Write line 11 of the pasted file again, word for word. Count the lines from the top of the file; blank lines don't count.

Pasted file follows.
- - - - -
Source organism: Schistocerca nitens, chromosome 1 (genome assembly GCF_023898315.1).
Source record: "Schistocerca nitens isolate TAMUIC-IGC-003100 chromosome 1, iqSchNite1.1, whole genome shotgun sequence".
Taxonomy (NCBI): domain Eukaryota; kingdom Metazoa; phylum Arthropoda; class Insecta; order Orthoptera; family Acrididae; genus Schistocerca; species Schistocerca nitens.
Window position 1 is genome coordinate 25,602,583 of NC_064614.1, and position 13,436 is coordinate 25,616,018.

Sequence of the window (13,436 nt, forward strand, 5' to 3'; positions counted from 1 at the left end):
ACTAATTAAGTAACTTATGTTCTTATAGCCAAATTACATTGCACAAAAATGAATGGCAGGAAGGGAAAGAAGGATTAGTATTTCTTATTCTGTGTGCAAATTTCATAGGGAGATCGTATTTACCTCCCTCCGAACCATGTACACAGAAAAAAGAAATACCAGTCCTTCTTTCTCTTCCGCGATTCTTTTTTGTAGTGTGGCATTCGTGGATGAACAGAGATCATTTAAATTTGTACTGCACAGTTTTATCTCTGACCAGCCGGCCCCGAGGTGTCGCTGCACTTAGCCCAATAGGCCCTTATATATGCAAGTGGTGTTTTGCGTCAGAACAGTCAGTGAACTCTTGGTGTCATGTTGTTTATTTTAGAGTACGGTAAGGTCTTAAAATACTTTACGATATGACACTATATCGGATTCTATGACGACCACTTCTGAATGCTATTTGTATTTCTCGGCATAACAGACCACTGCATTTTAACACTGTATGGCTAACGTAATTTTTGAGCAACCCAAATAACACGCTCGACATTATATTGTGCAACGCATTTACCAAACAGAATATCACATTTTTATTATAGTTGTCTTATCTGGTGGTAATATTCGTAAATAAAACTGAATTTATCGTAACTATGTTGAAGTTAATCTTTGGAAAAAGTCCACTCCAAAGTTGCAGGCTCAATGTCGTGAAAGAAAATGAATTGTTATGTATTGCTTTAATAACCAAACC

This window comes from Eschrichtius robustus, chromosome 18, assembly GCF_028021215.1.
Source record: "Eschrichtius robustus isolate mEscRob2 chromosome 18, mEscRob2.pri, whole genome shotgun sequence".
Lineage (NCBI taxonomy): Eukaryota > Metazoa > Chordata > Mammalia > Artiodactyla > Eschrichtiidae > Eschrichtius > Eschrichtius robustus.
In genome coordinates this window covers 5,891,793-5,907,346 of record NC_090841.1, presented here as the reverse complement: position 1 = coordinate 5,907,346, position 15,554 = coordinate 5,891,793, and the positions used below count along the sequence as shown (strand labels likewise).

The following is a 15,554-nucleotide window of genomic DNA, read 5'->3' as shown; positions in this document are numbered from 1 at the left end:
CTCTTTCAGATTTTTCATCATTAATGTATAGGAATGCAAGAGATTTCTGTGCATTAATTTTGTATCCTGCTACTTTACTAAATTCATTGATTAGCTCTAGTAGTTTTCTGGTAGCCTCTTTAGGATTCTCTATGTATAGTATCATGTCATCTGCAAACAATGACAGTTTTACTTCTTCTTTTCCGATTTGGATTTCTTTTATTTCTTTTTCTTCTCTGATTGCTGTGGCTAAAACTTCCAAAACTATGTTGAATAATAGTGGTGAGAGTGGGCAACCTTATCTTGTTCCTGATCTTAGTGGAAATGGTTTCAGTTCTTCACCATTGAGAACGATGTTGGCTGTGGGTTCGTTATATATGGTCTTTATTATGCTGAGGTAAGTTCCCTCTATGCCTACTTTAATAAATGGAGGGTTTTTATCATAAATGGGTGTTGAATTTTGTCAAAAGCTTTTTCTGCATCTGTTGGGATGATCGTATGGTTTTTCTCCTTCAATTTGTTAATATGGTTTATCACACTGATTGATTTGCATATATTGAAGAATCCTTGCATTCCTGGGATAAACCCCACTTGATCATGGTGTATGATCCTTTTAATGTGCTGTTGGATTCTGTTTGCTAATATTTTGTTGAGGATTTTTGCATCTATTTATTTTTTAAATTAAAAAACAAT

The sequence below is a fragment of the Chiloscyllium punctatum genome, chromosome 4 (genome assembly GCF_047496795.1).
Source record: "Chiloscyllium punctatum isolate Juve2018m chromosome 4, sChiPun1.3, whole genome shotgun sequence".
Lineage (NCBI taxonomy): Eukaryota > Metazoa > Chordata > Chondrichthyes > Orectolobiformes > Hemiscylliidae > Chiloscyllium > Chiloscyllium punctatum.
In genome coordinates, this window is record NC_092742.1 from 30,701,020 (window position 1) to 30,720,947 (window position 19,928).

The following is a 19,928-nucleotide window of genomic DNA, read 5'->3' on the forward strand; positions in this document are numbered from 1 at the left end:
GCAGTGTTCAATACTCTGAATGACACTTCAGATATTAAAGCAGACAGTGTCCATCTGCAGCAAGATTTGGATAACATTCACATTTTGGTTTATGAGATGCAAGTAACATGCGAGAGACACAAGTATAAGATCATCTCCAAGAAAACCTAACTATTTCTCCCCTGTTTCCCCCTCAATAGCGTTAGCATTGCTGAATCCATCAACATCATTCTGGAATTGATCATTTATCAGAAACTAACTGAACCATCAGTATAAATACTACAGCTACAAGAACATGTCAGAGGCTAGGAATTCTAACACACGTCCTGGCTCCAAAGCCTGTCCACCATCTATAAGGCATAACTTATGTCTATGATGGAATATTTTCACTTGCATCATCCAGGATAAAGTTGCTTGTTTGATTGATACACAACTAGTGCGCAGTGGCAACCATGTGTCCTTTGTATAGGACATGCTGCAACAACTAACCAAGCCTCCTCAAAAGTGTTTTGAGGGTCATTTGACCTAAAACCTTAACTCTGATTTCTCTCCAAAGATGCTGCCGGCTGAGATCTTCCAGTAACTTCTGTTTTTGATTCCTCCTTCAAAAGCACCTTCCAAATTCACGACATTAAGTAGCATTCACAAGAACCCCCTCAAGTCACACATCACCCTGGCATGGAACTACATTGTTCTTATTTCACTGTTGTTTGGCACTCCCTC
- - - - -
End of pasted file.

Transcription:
The following is a 15,554-nucleotide window of genomic DNA, read 5'->3' as shown; positions in this document are numbered from 1 at the left end: